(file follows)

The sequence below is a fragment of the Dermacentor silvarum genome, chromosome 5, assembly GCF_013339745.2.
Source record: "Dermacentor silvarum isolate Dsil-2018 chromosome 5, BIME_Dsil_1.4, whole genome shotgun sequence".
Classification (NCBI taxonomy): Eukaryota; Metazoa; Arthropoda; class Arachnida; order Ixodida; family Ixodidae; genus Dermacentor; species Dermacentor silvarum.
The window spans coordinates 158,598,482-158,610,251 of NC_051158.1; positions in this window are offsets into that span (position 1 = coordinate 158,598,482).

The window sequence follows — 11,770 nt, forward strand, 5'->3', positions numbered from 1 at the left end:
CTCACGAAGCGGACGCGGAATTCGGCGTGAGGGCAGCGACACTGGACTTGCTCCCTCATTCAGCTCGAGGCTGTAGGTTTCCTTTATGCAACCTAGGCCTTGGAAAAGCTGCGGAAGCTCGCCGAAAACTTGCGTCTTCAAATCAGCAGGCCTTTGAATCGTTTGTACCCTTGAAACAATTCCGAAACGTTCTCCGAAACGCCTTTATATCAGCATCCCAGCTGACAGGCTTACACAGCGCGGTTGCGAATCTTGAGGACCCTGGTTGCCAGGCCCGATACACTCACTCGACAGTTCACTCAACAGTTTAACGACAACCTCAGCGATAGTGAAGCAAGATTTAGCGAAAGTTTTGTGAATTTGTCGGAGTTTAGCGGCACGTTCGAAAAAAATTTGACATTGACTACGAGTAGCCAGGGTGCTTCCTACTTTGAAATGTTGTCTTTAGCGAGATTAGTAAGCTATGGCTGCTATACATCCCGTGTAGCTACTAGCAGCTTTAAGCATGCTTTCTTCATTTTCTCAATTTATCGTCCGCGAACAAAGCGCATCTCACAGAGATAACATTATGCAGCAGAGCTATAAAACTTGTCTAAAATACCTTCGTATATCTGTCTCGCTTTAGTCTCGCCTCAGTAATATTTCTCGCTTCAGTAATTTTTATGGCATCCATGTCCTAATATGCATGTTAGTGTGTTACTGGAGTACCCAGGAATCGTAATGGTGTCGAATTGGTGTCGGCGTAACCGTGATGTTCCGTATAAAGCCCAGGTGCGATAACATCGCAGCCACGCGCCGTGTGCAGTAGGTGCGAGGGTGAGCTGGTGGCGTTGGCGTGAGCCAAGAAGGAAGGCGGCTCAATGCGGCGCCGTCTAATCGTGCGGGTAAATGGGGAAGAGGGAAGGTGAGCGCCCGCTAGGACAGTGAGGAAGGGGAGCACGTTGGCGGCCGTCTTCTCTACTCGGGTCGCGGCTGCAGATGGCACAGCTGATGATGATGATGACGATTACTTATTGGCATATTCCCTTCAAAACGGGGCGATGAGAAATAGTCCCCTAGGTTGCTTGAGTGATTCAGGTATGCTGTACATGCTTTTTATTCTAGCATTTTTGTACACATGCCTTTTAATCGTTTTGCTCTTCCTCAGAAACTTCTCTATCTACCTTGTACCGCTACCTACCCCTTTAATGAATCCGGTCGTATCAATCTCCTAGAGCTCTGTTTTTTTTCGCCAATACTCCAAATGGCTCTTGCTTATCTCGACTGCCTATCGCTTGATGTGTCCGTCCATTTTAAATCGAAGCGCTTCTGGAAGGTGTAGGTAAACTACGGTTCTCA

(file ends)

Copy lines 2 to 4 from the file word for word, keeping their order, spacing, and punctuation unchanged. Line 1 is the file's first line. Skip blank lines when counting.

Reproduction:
Source record: "Dermacentor silvarum isolate Dsil-2018 chromosome 5, BIME_Dsil_1.4, whole genome shotgun sequence".
Classification (NCBI taxonomy): Eukaryota; Metazoa; Arthropoda; class Arachnida; order Ixodida; family Ixodidae; genus Dermacentor; species Dermacentor silvarum.
The window spans coordinates 158,598,482-158,610,251 of NC_051158.1; positions in this window are offsets into that span (position 1 = coordinate 158,598,482).